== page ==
What is SteamOS?
SteamOS is the console OS from Valve to turn PCs into consoles, but with PC things you love such as the ability to mod and use PC software. But it puts them in an easy to use package with a controller on the TV and removes some hassle that operating systems like Windows, Mac, Ubuntu (or other Linux distributions with a desktop GUI) and FreeBSD includes.
SteamOS grabs the drivers and updates the OS from within SteamOS Big Picture Mode. With Windows you have to download the newest drivers from websites and from Ubuntu you have to go to choose the drivers, then update them in the system updater, and then open steam. These all work and aren't particularly difficult but add a bit more hassle into a gaming experience.
SteamOS has little bumps in the road that prevent it from being a good console alternative for people who aren't used to the PC market.
SteamOS still has a way off having all games or games by default coming to both SteamOS and Windows, thus they need a better way of handling content not available for SteamOS coming into consumers eyes that they can't use. Currently if you open the store and go to Featured, you have a high chance of seeing some Windows only deal on the right hand side. For any Windows user it's like seeing Halo or Uncharted on the front page of Steam just to be told that you can't play it on Windows but need to go grab a PS4 instead. This is something that used to be a much bigger problem for Big Picture Mode as it used to just show whatever people running Windows would see, but to say it's not a problem currently is an issue.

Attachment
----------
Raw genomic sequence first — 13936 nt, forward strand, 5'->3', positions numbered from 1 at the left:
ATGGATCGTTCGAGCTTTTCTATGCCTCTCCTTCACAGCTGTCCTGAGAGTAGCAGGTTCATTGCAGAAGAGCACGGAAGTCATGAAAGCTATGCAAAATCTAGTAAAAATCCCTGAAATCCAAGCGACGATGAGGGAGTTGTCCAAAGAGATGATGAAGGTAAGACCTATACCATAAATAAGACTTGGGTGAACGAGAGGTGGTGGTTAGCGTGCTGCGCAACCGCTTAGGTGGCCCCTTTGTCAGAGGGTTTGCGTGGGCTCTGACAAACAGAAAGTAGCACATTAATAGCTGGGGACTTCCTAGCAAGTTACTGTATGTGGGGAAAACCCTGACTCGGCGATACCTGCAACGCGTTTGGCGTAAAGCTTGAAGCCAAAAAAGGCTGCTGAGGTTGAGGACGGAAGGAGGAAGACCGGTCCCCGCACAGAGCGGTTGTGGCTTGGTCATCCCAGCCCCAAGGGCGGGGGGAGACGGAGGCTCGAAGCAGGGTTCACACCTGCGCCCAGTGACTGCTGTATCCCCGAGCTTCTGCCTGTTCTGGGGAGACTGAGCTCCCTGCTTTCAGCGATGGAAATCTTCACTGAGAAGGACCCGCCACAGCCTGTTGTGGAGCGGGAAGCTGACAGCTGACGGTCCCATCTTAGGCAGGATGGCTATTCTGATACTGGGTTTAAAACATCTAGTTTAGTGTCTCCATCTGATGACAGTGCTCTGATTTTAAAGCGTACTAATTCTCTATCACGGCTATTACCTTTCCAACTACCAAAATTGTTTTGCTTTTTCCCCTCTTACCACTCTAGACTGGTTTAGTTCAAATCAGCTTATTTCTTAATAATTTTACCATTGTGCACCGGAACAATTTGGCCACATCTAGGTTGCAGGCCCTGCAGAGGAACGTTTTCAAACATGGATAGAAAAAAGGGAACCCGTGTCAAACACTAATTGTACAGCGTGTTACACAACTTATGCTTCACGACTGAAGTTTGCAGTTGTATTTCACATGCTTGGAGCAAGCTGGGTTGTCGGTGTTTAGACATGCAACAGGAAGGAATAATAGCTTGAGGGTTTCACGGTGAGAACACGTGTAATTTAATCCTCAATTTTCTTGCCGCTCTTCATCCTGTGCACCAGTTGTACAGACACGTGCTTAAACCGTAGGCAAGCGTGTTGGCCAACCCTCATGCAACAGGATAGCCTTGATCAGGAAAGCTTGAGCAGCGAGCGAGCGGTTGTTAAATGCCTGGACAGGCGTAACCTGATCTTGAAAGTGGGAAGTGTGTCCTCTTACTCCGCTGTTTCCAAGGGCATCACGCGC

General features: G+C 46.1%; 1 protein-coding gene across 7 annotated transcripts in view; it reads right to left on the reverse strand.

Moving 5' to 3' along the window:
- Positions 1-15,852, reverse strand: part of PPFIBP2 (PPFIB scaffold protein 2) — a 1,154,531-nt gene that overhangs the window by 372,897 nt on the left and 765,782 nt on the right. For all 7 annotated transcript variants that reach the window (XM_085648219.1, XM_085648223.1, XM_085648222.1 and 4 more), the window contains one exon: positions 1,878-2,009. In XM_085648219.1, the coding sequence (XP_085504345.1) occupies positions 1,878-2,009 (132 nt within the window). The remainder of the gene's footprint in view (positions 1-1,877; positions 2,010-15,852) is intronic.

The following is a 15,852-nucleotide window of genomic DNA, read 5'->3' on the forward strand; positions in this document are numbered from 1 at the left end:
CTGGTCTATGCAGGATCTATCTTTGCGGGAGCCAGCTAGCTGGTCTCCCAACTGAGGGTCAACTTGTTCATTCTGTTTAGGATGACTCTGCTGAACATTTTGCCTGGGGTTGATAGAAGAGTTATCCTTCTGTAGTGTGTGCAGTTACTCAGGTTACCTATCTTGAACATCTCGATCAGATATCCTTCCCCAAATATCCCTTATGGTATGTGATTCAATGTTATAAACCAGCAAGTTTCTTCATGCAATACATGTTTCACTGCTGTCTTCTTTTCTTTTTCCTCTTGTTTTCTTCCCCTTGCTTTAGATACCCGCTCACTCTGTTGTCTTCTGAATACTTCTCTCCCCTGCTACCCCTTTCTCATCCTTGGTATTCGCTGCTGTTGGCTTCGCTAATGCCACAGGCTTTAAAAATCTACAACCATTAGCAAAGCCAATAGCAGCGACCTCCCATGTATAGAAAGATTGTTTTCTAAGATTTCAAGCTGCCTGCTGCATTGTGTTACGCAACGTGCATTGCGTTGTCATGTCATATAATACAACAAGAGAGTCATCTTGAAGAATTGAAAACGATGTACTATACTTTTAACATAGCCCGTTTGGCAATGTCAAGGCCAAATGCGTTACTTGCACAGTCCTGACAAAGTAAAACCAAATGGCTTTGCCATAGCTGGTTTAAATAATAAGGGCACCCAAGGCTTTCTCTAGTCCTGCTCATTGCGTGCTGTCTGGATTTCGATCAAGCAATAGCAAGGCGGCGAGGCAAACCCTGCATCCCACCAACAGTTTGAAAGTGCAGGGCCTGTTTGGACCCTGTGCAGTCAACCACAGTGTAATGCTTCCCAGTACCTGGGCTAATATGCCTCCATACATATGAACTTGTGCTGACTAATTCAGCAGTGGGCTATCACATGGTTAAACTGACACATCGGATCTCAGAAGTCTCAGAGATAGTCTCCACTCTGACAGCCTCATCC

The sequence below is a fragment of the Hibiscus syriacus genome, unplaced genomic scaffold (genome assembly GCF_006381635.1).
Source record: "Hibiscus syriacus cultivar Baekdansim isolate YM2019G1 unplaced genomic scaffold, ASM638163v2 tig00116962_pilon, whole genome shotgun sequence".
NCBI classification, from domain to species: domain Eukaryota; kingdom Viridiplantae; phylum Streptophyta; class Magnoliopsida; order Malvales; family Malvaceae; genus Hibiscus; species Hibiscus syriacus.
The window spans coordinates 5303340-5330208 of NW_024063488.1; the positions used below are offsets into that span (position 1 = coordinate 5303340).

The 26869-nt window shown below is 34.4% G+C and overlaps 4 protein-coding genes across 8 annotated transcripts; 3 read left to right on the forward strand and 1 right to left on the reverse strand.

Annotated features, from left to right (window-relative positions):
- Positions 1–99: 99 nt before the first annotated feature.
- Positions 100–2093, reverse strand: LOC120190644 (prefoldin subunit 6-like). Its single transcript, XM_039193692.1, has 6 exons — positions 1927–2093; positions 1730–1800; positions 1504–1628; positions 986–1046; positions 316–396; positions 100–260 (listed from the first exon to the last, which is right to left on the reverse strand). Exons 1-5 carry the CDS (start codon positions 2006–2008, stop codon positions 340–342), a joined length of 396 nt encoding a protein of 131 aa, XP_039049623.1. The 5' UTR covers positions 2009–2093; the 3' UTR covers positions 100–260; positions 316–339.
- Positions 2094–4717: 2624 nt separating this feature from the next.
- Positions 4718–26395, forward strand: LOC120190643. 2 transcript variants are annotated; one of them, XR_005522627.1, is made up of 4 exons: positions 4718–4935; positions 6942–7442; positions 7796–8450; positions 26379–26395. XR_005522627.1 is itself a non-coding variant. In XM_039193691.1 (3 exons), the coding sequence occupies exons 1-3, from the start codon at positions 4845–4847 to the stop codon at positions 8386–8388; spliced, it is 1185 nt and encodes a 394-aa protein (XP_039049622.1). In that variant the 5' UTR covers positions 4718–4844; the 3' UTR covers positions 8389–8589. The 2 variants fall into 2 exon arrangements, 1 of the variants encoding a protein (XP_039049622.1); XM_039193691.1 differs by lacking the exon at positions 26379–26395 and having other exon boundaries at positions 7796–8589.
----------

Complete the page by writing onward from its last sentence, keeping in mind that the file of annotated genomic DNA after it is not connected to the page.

People also realize there's a PC and phone client and a web app, which is great, but the problem with that is that Windows only games are shown there, possibly making SteamOS users feel upset about games they can't get. A solution could be to only show games that are available for all platforms by default, then choose the platforms you game on, and thus the front page would always only show you games you can play regardless of device.
Another difficulty people may have is that they're probably using a Steam Machine in a front room with no keyboard and mouse. They only have the Steam controller, which is great, and works with many more games than ordinary Dualshock 4s and Xbox 360 controllers, but there are still games that require a keyboard and/or mouse. Pony Island is one, you need a keyboard there to type. Sure you could use the onscreen keyboard option but that is a pain, is not practical in some games and is a lot less enjoyable than a keyboard. My solution to this would be, if you're in big picture mode with only a Steam controller connected, by default the only games that should show up are games that have full controller support or games that you can beat from beginning to end with a Steam controller—even if they originally needed a keyboard and mouse. This should include games that need keyboard and mouse if the system detects one, or one is selected in the store's settings screen.
Oneof the worst issues with Steam Machines is the confusion. What hardware we should buy is a problem we're going to have to deal with, but if a game works or not on your system with the current drivers shouldn't be a problem any more with SteamOS. SteamOS detects your hardware and Steam version, and knows the minimum system requirements for a game, so why not hide games with minimum system requirements that aren't met? This means gamers won't be disappointed that they can't play their game they just bought and that it's extremely laggy.
Please note that any game that I'm saying should be hid by default, should have an option not to hide. People who have the capabilities or are willing to deal with certain difficulties should be able to, just customers who perhaps don't have as much knowledge as hardcore gamers shouldn't have to risk these issues.